• Potential and current customers should be well informed and educated about the services offered by the firm. Resources should be allocated (budgeted) every year towards customer education and promoting financial literacy and consumer protection.


  • The management should establish an Environmental and Social Risk Management System (ESMS) to strengthen and mitigate impacts as defined in "Sustainable Finance Principle 3: Managing & Mitigating Associated Risks". The credit analysis process should include the review and categorisation of environmental and social risks; and consist of (a) risk categorisation, (b) assessment of risks, (c) benchmarking compliance with the local laws and regulations, and (d) defining the mitigation measures.
  • There is a need to develop an internal monitoring system to monitor commercial clients' associated risks over time, and to ensure compliance with agreed environmental, social and corporate governance (ESG) requirements defined in the loan agreement. This includes expanding consideration of indigenous people and protected land and wildlife through proactive engagement (dialogue) and comprehensive risk analysis for commercial projects.
  • Procedures should be established by management to ensure compliance with the local laws and regulations on labour standards, including health and safety, persons with disabilities, and labour rights. This also entails the elimination of all forms of forced and compulsory labour; the effective abolition of child labour; and elimination of discrimination in respect of employment and occupation.
  • Management should dedicate a resource person(s) towards realising "Sustainable Finance Principle 3: Managing & Mitigating Associated Risks". The resource person(s) would have designated ESG responsibilities that cut across institutional departments. For large and medium-sized institutions as defined by the Central Bank (Tier I and Tier II), there should be at least one (1) dedicated resource person with relevant experience in environmental and social risk management. For the small financial institutions (Tier III), this requirement can be met through shared responsibility roles.
  • A grievance and dispute resolution mechanism to receive and facilitate resolution of concerns and grievances about the environmental and social impact of financed activities should be established by the management with reporting of material disputes to the board of directors.


  • The "Sustainable Finance Principle 4: Resource Scarcity and Choice" applies to both financiers and their clients. For financiers, management should establish a process of monitoring, evaluation and third-party validation, of the organisation's operations (including head office, branches and fleets). Through this process, the management should demonstrate optional operational efficiency, while realising minimal carbon emissions (carbon footprint) and waste reduction.
  • The board of directors should define a policy on natural capital, to ensure that the firm through its organisational planning process, as well as its financing activity, does not invest in or finance operations that adversely impact the country's natural resources. This policy should help guide the management in its decision making framework and opportunity cost assessment.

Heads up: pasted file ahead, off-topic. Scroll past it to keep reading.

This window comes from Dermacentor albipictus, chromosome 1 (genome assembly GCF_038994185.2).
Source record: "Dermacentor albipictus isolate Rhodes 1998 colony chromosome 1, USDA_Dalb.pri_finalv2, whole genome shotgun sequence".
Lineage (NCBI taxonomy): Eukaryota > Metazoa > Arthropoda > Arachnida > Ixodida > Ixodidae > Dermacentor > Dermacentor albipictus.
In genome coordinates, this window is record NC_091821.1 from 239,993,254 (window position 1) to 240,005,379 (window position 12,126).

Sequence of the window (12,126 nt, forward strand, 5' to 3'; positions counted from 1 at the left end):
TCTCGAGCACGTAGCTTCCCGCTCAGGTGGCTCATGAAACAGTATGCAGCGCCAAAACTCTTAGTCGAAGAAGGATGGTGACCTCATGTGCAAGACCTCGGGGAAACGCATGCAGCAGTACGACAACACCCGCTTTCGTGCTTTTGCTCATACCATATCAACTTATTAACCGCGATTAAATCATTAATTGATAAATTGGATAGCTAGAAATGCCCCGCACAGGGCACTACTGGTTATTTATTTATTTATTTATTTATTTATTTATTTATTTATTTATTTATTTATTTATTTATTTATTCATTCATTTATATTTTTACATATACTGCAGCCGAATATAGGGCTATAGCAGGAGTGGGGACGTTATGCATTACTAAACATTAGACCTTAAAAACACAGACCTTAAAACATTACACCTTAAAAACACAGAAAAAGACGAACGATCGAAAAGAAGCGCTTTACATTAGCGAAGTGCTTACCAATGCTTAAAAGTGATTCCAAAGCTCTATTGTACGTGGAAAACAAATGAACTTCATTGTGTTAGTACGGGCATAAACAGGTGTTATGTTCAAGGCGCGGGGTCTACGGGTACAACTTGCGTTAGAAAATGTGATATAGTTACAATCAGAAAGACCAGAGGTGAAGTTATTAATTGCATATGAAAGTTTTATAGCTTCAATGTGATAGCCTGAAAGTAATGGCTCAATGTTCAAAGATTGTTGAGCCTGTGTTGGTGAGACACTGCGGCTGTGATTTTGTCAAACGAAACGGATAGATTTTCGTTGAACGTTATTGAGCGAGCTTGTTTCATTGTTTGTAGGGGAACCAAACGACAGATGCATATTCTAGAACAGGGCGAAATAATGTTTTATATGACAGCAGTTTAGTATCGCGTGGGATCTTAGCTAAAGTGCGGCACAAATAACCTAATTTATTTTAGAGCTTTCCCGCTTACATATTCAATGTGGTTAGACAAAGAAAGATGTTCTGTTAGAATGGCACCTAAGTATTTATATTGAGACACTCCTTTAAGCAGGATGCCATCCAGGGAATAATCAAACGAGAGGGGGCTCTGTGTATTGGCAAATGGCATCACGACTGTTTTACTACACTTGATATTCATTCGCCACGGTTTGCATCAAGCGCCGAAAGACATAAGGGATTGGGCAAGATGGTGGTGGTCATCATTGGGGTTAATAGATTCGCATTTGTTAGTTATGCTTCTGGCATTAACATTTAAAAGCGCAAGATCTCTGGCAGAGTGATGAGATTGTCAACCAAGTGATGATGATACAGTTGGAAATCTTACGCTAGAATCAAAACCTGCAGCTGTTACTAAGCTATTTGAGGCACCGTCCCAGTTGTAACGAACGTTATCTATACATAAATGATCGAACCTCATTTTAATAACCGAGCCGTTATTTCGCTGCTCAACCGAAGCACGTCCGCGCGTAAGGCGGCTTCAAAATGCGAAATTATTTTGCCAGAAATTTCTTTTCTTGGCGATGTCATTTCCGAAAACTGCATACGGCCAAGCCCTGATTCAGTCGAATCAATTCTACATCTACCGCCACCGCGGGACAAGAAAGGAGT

• In the relationship management process, business units should engage their commercial clients (business and corporate customers), and determine the clients' capacity to reduce environmental and social risks and enhance sustainable development over time. Commercial clients should be provided with relevant information in order to strengthen their capacity.


  • In the board planning process, there is the need for reorienting growth strategies and the organisational vision, mission and objectives to ensure that equal weight is given to the economic, social and environmental dimensions of organisational sustainability.
  • The board of directors and management should adopt to publish a comprehensive sustainability report once every two years (at a minimum). Reporting on the institution's contribution to sustainable economic development (beyond financial performance) and progress towards realisation of the "Sustainable Finance Principles" should be incorporated in the annual integrated financial reports.
  • The board of directors and management should establish formal governance structures to enable the review and reporting of progress in meeting the "Sustainable Finance Principles" and best practice procedures .
  • The board of directors and management should disclose the institutional Values, Sustainability Priority Areas, as well as industry standards on Sustainable Finance, to internal and external stakeholders to facilitate accountability within the institution.
  • Institutional Values should include the pursuit of good governance, and corporate citizenship that promotes economic empowerment, and enhances social and environmental aspects in the communities.

Our Priorities